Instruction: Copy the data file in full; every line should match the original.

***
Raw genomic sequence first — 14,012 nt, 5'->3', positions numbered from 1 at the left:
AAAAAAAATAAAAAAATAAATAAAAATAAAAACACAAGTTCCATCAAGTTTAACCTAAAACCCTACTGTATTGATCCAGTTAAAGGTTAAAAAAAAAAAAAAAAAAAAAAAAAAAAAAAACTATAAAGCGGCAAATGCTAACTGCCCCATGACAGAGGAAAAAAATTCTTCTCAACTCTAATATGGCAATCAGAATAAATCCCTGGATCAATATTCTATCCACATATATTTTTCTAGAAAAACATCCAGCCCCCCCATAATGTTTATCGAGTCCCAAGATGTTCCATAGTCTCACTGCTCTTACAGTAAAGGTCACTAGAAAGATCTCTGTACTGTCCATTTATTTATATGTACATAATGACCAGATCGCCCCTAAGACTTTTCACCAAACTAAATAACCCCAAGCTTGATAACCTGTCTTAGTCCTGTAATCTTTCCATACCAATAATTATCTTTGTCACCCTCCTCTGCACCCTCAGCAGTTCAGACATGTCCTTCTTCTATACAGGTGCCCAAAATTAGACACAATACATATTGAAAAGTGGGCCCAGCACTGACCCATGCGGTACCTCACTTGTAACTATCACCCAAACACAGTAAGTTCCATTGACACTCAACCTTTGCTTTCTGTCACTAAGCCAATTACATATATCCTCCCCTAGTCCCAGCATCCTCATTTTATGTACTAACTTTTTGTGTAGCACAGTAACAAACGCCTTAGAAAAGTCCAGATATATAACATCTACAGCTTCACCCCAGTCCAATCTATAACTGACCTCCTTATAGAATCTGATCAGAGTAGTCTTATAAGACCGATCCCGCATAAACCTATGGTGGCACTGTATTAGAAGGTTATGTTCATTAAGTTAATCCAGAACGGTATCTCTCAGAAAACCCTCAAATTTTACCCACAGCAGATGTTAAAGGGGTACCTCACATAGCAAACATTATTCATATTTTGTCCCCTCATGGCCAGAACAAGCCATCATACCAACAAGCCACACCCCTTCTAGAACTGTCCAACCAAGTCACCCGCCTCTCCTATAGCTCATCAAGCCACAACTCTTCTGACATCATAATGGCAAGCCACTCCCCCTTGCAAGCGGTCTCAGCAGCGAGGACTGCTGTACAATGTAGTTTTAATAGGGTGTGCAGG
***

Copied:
Raw genomic sequence first — 14,012 nt, 5'->3', positions numbered from 1 at the left:
AAAAAAAATAAAAAAATAAATAAAAATAAAAACACAAGTTCCATCAAGTTTAACCTAAAACCCTACTGTATTGATCCAGTTAAAGGTTAAAAAAAAAAAAAAAAAAAAAAAAAAAAAAAACTATAAAGCGGCAAATGCTAACTGCCCCATGACAGAGGAAAAAAATTCTTCTCAACTCTAATATGGCAATCAGAATAAATCCCTGGATCAATATTCTATCCACATATATTTTTCTAGAAAAACATCCAGCCCCCCCATAATGTTTATCGAGTCCCAAGATGTTCCATAGTCTCACTGCTCTTACAGTAAAGGTCACTAGAAAGATCTCTGTACTGTCCATTTATTTATATGTACATAATGACCAGATCGCCCCTAAGACTTTTCACCAAACTAAATAACCCCAAGCTTGATAACCTGTCTTAGTCCTGTAATCTTTCCATACCAATAATTATCTTTGTCACCCTCCTCTGCACCCTCAGCAGTTCAGACATGTCCTTCTTCTATACAGGTGCCCAAAATTAGACACAATACATATTGAAAAGTGGGCCCAGCACTGACCCATGCGGTACCTCACTTGTAACTATCACCCAAACACAGTAAGTTCCATTGACACTCAACCTTTGCTTTCTGTCACTAAGCCAATTACATATATCCTCCCCTAGTCCCAGCATCCTCATTTTATGTACTAACTTTTTGTGTAGCACAGTAACAAACGCCTTAGAAAAGTCCAGATATATAACATCTACAGCTTCACCCCAGTCCAATCTATAACTGACCTCCTTATAGAATCTGATCAGAGTAGTCTTATAAGACCGATCCCGCATAAACCTATGGTGGCACTGTATTAGAAGGTTATGTTCATTAAGTTAATCCAGAACGGTATCTCTCAGAAAACCCTCAAATTTTACCCACAGCAGATGTTAAAGGGGTACCTCACATAGCAAACATTATTCATATTTTGTCCCCTCATGGCCAGAACAAGCCATCATACCAACAAGCCACACCCCTTCTAGAACTGTCCAACCAAGTCACCCGCCTCTCCTATAGCTCATCAAGCCACAACTCTTCTGACATCATAATGGCAAGCCACTCCCCCTTGCAAGCGGTCTCAGCAGCGAGGACTGCTGTACAATGTAGTTTTAATAGGGTGTGCAGG